In June 1975, this void was filled by Rev. Joseph E. Penn. Rev. Penn was a scholarly man of dynamic leadership. He won a place in the hearts of his congregation and the community. We are grateful to God that during the 18 years Rev. Penn was with First Baptist, he was able to make the following accomplishments; active membership in the Warrenton Ministerial Association, completion of a $90,000 renovation project of the church sanctuary and lower auditorium; the purchase of anew organ and Mini-Bus; awarding Community Thanksgiving and Christmas Baskets, and initiated an Annual Community Prayer Breakfast. Under his leadership, the Church happily witnessed the burning of the Renovation Mortgage in December 1982. Rev. Penn was instrumental in the Church’s installation of the Plexiglas covering over the stained glass windows for a cost of $10,186. Being the visionary that he was, he planned, designed, and built a Family Life Center for the Church and Community at a cost of $537,000. The center now bears his name.
Rev. Dr. Glenwood P. Roane served as Interim Pastor following the Death of Rev. Penn in December 1994. Rev. Roane traveled over 30 miles one-way almost on a daily basis to provide pastoral services. He recruited and ordained several Deacons and Deaconess. He was instrumental in developing the Church Constitution and By-Laws. During his pastorate, he was responsible for the dedication and the official renaming of the Family Life Center to the Reverend Joseph E. Penn Family Life Center. He further initiated and donated cabinets for an Emergency Food closet.
Following Rev. Dr. Roane in November 1996, Rev. Jeffrey C. Trimble became Pastor-Elect for a brief period. In 1997, Rev. Hildrom Fisher was selected by the Deacon Board to serve as Supply Pastor. Rev. David J. Carter volunteered his services to the congregation.
In April, 1998, Rev. Matthew A. Zimmerman, Jr. was elected pastor and officially installed in April 1999. A Major General, Retired, Rev. Zimmerman served as the first African-American Chief of Chaplains in the United States Army. Pastor “Z”, as we affectionately call him, is a powerful orator who brought with him stirring messages of hope and forgiveness that were a necessity during a difficult time.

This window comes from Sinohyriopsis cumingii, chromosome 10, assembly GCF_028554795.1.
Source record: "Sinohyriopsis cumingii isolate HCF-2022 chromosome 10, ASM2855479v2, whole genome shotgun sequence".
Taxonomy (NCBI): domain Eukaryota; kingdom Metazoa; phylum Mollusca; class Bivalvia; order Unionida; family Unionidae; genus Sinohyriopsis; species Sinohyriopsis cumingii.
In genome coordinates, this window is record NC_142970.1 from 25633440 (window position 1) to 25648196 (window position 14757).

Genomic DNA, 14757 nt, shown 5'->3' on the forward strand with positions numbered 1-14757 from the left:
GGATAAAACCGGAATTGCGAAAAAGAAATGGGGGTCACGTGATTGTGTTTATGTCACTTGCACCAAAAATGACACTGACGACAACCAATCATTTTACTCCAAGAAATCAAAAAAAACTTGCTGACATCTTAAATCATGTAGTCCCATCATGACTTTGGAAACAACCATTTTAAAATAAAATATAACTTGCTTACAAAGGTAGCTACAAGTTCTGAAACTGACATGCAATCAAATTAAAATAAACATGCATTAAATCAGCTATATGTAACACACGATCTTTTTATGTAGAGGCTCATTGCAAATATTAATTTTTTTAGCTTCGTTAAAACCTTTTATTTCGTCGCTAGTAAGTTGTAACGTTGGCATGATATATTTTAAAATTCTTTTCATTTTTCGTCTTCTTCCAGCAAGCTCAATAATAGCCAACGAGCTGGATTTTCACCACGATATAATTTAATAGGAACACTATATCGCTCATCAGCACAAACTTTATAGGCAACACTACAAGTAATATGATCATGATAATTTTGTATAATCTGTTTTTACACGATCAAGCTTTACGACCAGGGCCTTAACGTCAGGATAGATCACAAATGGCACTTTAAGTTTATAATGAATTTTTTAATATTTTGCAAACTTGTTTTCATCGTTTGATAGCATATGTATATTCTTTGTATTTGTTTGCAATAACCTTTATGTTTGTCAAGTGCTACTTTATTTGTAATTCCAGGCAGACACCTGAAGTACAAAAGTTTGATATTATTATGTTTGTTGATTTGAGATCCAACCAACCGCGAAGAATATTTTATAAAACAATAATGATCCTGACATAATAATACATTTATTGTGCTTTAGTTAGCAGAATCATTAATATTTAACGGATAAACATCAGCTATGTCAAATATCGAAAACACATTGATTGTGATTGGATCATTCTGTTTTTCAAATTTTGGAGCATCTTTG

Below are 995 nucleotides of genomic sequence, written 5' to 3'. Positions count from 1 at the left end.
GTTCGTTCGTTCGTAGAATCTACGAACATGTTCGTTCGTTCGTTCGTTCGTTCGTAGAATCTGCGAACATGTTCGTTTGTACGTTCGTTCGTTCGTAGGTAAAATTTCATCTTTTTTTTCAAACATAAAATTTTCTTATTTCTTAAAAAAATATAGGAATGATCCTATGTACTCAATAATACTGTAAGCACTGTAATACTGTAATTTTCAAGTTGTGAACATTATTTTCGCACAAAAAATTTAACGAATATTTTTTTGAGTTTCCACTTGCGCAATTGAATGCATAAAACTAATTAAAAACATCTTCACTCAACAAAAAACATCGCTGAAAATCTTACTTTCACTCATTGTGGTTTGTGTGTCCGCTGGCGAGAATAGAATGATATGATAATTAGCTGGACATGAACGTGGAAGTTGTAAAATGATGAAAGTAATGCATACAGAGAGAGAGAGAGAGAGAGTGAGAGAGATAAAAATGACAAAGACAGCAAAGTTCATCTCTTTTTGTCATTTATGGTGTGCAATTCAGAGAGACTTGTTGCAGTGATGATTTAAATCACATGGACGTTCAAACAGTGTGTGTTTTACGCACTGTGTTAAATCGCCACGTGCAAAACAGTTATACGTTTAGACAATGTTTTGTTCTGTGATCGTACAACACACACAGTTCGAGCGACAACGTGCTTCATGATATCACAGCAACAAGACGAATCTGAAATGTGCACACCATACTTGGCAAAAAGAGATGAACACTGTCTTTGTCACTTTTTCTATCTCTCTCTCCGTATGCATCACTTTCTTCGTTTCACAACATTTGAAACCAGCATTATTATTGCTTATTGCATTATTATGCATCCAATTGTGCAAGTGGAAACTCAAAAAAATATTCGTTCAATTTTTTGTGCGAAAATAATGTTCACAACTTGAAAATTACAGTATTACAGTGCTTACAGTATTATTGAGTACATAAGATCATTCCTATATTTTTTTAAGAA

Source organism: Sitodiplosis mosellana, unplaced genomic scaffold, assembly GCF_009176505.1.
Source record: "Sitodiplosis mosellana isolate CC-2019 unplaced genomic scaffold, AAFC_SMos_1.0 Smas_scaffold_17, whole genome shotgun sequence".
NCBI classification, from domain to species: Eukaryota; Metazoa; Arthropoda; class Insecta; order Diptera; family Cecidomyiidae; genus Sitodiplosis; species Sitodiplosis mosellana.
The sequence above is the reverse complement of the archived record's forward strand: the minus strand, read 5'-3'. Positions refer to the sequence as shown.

As we are becoming more and more knowledgeable that God’s Word is paramount and learning His word is key, Rev. Z will most surely be remembered as one who laughs at himself, one who has given us permission to be Christians while having fun at the same time. He will be remembered as always reminding us that not one of us is perfect (except for those who eat chitlins), that tradition is good and change is okay too. Rev. Z has taught us that we should not leave home without our bibles, that the Spirit of the Lord goes before us, making our ways easy and successful, that God is good all the time, His love endures forever and His faithfulness continues through all generations (Psalm 100:5).
Rev. Z’s accomplishments are many: he started Discipleship classes, Free Bread Ministry, Carryout Meals, President’s Council, assisting Flood Victims in Princeville, North Carolina, purchasing a Church van, initiating a Community Thanksgiving Dinner, installing a Handicap Accessible Ramp, installing carpeting in the Balcony and Pastor’s study, held Youth Revivals, and built a stationary food closet.
The First Baptist Church Family looks forward to many more years filled with spiritual growth, prosperity and laughter under Reverend Matthew A. Zimmerman’s pastorship.
Let us pray; Lord Jesus, we thank you for the rich history you have provided First Baptist since its birth 146 years ago. We thank you for all of those who have Pastored First Baptist and lead the church through good times and difficult times. In Revelation 1:19 God said to John “Write the things which thou has seen, and the things which are, and the things which shell be hereafter.” I pray that you will continue to bless First Baptist Church and its congregation; I pray that you will continue to bless and guide Pastor Zimmerman and I pray that you will bless those who You have already chosen, and set aside, to lead First Baptist in the future.